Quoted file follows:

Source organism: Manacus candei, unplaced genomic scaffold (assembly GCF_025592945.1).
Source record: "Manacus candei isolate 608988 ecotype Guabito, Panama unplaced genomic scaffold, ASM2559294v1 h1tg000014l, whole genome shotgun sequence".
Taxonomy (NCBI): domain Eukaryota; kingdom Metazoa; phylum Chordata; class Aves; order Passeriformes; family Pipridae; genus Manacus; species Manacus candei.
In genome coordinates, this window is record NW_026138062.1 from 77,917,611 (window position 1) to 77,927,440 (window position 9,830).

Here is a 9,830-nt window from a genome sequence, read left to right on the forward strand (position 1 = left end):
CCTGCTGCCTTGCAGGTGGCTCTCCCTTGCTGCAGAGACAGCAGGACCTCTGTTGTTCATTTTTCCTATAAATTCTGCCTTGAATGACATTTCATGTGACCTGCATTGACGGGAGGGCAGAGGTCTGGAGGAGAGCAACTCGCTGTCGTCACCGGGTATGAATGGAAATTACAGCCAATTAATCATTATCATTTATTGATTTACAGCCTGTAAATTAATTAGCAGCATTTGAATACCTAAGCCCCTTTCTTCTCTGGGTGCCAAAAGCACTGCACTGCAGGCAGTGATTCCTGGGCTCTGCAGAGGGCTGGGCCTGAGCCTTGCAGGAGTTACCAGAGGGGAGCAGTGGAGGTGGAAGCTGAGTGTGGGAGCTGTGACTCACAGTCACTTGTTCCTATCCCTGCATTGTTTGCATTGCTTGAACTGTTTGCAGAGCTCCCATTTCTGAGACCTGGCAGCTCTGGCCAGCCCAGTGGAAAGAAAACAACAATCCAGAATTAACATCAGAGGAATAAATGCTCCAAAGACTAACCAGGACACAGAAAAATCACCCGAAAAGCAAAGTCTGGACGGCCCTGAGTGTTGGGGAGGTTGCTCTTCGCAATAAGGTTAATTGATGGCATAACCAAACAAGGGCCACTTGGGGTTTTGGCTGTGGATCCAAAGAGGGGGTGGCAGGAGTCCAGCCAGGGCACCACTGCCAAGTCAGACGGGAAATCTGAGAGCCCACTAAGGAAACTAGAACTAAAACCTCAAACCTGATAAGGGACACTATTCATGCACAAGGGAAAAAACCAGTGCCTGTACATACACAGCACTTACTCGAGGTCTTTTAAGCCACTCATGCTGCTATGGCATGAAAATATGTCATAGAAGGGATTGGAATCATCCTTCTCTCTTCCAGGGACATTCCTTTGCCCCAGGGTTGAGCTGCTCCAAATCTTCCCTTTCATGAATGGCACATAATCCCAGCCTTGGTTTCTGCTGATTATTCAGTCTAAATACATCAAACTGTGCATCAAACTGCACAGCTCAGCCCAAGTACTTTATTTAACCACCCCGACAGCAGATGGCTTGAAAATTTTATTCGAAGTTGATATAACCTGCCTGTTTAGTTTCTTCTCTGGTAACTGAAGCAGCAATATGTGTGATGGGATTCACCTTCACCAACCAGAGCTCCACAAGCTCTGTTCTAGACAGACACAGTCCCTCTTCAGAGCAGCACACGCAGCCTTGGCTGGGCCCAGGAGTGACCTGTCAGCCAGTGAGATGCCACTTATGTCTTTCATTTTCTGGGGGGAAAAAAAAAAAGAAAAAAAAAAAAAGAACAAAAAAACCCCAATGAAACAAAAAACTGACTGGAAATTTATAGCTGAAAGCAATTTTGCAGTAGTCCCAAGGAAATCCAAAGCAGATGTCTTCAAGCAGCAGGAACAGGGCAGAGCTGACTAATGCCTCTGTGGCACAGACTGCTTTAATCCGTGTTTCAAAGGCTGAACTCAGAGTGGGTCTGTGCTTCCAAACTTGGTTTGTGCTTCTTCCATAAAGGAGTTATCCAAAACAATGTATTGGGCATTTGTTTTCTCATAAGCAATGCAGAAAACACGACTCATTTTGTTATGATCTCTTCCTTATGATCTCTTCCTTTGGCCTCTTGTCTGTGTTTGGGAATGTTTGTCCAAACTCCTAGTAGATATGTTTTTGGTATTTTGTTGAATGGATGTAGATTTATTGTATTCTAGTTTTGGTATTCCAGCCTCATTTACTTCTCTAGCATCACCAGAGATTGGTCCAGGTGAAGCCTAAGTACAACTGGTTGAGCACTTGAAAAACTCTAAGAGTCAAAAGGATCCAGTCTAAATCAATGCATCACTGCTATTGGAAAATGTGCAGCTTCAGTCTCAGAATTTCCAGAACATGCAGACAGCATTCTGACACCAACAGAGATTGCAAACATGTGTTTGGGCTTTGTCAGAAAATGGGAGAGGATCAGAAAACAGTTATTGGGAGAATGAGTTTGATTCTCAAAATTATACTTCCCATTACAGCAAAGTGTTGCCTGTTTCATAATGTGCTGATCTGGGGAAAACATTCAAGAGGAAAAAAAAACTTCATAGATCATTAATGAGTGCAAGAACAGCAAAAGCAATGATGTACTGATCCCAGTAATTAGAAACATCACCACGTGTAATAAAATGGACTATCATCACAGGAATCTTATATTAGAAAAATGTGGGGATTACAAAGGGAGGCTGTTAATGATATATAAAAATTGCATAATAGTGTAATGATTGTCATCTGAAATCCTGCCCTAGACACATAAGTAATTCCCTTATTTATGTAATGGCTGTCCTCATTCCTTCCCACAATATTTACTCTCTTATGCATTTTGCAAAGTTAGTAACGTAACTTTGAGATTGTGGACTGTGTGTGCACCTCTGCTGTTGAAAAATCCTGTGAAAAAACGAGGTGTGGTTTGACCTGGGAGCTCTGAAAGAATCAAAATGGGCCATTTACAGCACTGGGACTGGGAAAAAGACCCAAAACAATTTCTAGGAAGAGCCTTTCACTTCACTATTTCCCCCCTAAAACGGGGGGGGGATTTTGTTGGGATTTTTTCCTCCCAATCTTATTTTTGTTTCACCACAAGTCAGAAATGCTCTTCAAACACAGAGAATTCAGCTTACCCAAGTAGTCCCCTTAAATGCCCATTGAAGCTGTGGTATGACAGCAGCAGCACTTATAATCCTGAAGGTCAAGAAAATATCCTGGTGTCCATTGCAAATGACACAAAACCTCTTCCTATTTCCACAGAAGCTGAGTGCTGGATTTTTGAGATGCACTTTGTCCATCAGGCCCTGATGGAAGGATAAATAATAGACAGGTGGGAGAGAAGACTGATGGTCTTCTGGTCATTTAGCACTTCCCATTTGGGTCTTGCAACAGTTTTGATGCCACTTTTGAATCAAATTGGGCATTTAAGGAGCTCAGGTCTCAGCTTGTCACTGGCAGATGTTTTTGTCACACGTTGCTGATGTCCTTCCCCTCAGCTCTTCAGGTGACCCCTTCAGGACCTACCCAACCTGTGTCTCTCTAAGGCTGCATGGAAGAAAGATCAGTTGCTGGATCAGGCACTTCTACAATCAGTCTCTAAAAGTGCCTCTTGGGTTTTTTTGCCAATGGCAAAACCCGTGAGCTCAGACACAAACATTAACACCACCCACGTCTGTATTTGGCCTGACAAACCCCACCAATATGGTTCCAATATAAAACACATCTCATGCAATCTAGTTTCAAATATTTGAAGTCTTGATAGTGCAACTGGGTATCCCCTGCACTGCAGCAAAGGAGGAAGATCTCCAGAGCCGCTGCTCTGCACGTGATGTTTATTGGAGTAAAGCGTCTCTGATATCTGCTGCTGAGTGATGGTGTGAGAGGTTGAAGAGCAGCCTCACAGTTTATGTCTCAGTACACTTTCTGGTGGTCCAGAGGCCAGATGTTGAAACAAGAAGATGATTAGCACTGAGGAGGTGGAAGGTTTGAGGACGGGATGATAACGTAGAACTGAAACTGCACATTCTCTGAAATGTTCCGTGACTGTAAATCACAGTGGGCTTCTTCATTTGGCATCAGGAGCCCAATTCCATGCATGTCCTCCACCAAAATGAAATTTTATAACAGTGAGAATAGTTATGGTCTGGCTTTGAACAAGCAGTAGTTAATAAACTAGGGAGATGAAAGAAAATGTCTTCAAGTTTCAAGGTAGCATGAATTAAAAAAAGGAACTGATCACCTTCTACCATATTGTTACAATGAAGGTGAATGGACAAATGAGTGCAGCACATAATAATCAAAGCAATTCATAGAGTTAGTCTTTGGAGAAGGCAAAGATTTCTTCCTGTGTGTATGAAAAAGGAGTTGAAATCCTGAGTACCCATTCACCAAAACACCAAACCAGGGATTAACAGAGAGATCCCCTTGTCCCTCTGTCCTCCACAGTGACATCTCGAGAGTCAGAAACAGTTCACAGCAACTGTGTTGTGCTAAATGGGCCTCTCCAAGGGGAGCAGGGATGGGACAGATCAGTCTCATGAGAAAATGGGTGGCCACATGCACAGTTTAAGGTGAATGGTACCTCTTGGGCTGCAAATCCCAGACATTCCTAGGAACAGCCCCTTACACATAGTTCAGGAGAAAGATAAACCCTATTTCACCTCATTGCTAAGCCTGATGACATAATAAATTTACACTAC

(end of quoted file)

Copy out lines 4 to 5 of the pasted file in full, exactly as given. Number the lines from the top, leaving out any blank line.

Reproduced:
In genome coordinates, this window is record NW_026138062.1 from 77,917,611 (window position 1) to 77,927,440 (window position 9,830).

Here is a 9,830-nt window from a genome sequence, read left to right on the forward strand (position 1 = left end):